State nearing its spending limit
Nevada’s budget is nearing a cap approved by the 1979 Legislature that limits the growth of expenditures to no more than inflation plus population growth.
Gov. Kenny Guinn said Friday if “supplemental appropriations” later this year exceed $85.3 million, the state would violate the cap.
That means that even though the state is looking at a revenue surplus estimated as high as $591 million by the end of this budget cycle, it would not be able to spend the bulk of that money.
Some – like university system and school district leaders – say that surplus money would go a long way toward fixing some under-funded programs in the state. But under the cap law, only $85.3 million of that money could be spent.
By law, a good chunk of it will be put in the state’s emergency Rainy Day Fund. Budget Director Andrew Clinger said that will leave about $300 million in revenue the governor can’t spend except on capital construction projects, roads and highways or on a rebate to Nevada taxpayers.
While the governor cannot exceed the cap in his proposed budget sent to the Legislature, the Legislature itself does not have to abide by the cap, according to a legislative analysis.
Because of high inflation rates in the late ’70s and ’80s combined with nearly double digit population growth, the state has never hit the statutory cap in NRS 353.213. As a result, most people – including legislators – don’t know it exists.
The expenditure limit approved by the 1979 Legislature sets the 1975-1977 biennium as the base period for state spending and increases that base by the growth in population and inflation each budget cycle.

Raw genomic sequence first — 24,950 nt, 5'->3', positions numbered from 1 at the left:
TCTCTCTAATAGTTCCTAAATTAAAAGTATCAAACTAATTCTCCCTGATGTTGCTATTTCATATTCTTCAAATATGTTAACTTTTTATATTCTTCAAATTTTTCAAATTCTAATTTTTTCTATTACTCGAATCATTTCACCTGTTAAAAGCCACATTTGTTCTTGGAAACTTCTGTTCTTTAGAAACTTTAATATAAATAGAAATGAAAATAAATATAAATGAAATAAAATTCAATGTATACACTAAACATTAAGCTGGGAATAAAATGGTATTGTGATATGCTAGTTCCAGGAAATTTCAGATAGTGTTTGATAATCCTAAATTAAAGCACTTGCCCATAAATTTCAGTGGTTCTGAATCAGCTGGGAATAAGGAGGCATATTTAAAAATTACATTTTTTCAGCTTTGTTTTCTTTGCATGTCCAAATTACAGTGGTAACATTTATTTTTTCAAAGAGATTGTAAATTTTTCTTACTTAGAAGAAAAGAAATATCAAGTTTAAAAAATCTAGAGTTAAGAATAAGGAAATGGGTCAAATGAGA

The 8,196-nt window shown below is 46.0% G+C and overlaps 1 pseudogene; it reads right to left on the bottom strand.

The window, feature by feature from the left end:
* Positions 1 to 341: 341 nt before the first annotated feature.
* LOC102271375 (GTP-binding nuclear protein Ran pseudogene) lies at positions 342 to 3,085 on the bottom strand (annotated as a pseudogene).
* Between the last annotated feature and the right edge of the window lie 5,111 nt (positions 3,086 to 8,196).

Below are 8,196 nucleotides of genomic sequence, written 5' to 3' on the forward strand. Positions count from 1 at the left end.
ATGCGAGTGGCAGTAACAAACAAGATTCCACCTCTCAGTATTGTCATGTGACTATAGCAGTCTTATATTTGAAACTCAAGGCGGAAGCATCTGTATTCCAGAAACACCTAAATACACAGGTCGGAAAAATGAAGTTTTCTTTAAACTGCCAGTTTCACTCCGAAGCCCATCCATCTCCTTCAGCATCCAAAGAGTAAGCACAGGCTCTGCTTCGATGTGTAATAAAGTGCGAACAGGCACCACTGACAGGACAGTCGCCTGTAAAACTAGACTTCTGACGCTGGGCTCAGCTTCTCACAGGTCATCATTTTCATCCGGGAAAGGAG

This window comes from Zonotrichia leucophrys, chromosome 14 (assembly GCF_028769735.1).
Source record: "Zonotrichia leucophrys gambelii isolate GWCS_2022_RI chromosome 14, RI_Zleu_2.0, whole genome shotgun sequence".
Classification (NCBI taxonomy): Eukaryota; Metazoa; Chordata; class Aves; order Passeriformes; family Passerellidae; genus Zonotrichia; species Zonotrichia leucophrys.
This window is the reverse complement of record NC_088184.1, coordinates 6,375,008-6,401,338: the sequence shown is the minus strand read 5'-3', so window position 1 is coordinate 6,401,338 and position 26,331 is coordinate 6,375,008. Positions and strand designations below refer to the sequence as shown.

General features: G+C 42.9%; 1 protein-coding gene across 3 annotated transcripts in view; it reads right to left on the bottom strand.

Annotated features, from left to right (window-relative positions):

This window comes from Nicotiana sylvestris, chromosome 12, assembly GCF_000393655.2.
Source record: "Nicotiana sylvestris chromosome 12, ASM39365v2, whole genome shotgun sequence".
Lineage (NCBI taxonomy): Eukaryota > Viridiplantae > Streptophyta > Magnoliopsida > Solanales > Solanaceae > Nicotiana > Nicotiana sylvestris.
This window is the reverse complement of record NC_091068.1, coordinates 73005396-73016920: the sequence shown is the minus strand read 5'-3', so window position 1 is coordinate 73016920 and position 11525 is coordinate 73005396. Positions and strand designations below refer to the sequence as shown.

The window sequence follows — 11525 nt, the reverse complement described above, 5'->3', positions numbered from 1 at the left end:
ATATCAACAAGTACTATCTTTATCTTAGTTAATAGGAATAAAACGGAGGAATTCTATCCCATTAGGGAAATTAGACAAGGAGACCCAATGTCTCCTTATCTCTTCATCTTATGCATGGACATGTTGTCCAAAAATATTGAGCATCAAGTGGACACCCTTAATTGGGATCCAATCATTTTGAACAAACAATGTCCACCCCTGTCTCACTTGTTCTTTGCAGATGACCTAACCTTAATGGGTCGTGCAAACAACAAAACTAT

Using that formula, the spending cap for the 2005-2007 biennium is $5.93 billion – just $85.3 million more than the current general fund budget.
Guinn said the cap becomes even harder to deal with for the 2007-09 biennium and, by the budget cycle after that, “it gets ugly.”
In a paper prepared for lawmakers, legislative analysts estimate the spending cap will be $6.94 billion for the coming biennium. That is just about $1 billion more than the current general fund budget, but Clinger said almost all of that will be eaten up by budgetary “roll-ups.” Those are inflationary and other cost increases such as utilities and payroll commitments which, for the most part, the state has no control over.
Guinn said that could make such things as new and expanded programs or pay raises for teachers and state workers impossible.
The analysis gives a “ballpark estimate” that the state will have at least $7.08 billion in the treasury for the 2008-9 budget cycle. If that’s true, revenues would exceed the cap by about $141 million.
Clinger said actual revenues could be significantly higher than that if the economic boom continues. But he said it would still be illegal for the governor to spend it.
The cap is similar to the basic idea behind the constitutional Tax and Spending Control amendment proposed by gubernatorial candidate Bob Beers. While both Beers’ initiative and the statutory spending cap use the same mechanism to control government spending – population growth plus inflation – the similarities end there.
Unlike the Beers plan which would require a vote of the people to exceed the spending cap, the existing law applies only to the governor in preparing his executive budget. It doesn’t apply to the Legislature.
Guinn said cost increases the state can’t control could leave them in a very difficult situation. He said health care costs, which are increasing much faster than the overall inflation rate, are a good example. Also on the horizon is the prospect the federal government may change formulas for funding entitlement programs such as Medicaid.
Any such changes could leave legislators with a huge shortfall even though the state treasury may have the cash to cover it.
He said lawmakers would be forced to choose between the political fallout from changing or lifting the cap and the fallout from cutting programs.
“It could be like the 2003 session all over again,” said Guinn referring to the budgetary shortfall that forced him and lawmakers to approve more than $830 million in tax increases.
• Contact reporter Geoff Dornan at firstname.lastname@example.org or 687-8750.